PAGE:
The Paradigm and Zeitgeist are two smallish backpacks that share many features, yet each also has its own personality. The Paradigm is elegant and rocks a relatively complicated (and we hope super-useful) three-compartment front pocket; the Zeitgeist is simple and svelte with a bit of a retro thing going on.
Because they are small backpacks that are intended to be worn by adult humans, they require longer shoulder straps than one might think. Think of it this way: the actual body of the backpack itself is shorter than most packs, so the straps need to be longer to make the bag adjustable enough to fit a wide variety of folks.
Folks had been asking us to offer a smaller backpack design — a pack around the size of The Sprout, which, being that it was originally designed for children, had straps too short to fit a wide range of adults. Going through a box of vintage TB designs, Tom found a small vintage pack design from the 1990’s — it wasn’t anything like The Sprout, though it was simple, straight-forward, and classic in its design, something that some folks in particular appreciate. So, what to do? Reissue the vintage pack, or design something new that offered a more modern aesthetic and organizational features, more like The Sprout? The obvious answer is: both! And why not? That way, people who prefer a simple design like the Daylight Backpack could have the option that’d make them happiest, and those who wanted something more along the lines of The Sprout or more recent TB designs would (hopefully) have the pack of their dreams. Some folks might even opt for both, carrying one or the other for different adventures.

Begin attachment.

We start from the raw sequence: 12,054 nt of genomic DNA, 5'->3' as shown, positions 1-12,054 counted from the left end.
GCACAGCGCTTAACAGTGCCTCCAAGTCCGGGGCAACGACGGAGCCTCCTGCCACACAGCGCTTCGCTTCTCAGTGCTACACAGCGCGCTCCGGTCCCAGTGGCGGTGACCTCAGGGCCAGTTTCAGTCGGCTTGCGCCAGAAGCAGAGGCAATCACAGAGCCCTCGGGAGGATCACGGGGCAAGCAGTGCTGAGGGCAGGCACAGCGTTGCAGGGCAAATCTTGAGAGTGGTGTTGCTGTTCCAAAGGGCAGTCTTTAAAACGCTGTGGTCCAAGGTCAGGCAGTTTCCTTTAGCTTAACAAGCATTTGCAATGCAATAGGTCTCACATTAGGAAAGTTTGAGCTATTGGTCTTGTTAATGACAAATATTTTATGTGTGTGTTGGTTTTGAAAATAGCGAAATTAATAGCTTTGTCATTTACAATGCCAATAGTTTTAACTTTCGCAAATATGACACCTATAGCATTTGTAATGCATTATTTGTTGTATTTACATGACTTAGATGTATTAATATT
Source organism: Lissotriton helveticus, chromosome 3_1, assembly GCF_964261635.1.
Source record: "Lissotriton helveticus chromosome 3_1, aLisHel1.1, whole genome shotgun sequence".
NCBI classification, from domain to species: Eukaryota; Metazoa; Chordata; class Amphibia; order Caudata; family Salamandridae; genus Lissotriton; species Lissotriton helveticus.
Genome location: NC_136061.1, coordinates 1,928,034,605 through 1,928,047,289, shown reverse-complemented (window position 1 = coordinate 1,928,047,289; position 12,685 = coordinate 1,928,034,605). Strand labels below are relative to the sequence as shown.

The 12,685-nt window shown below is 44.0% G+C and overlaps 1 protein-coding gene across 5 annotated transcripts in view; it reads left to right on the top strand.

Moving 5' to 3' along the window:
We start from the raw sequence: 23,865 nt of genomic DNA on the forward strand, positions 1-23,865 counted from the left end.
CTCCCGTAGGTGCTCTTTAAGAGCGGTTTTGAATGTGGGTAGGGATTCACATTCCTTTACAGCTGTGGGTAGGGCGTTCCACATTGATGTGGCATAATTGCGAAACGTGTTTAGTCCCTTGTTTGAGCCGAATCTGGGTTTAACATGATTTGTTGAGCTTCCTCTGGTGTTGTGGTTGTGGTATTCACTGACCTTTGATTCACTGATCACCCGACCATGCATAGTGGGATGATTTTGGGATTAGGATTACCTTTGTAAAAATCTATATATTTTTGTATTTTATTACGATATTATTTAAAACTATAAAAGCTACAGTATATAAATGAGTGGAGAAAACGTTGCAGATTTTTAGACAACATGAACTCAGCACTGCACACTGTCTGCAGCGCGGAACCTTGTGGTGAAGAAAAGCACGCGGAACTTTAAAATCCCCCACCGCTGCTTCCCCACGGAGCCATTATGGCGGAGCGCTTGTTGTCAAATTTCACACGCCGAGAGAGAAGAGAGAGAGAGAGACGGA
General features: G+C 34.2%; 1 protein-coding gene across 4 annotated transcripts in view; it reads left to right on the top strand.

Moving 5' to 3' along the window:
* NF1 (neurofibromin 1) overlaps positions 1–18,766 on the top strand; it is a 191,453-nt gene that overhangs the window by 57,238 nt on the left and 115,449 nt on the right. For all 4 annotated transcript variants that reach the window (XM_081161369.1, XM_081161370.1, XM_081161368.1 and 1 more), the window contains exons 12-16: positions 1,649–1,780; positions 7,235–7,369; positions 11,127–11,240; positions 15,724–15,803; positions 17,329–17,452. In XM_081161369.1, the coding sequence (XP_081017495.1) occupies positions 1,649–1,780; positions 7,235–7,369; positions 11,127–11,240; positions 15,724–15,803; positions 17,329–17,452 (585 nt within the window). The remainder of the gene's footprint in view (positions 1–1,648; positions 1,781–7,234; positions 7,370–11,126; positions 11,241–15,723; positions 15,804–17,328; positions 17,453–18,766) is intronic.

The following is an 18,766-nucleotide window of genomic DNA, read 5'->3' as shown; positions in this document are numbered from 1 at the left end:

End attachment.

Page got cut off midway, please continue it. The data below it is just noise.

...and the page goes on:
We combined the PPB meetings for these two bags, as a substantial part of the construction and materials are the same. Everyone notes that the “domes” (the panels that create the 3D depth of the bag, the part with the main zipper sewn in) and the back panels are very similar to the full-sized Paragon, including the scaled-down version of the padded device sleeve. So, we’ve already got that down.
Speaking of “covered”, there’s discussion around putting weather flaps over zippers or leaving them exposed — it’s a trade off either way, and like many things in life, there’s some folks who prefer flaps and others who prefer exposed. A flap over the zipper does keep out more water, but also makes the zipper a bit harder to open and close, unless one adds cord pulls to the zipper pulls. We note that we’re using YKK Racquet Coil with a Durable Water Repellent, which helps an exposed zipper still be weather resistant. Noted too is that both the Paradigm and Zeitgeist are small enough that they’re more apt to be protected by the user’s umbrella, and some folks might choose to actually wear their raincoat over them… or at least Tom thinks so. In the end we decide to mix it up: the Zeitgeist gets a slightly longer main compartment zipper with a weather flap (adding to its retro gestalt), while both the pocket and main zippers on the Paradigm remain flap-free and easy access.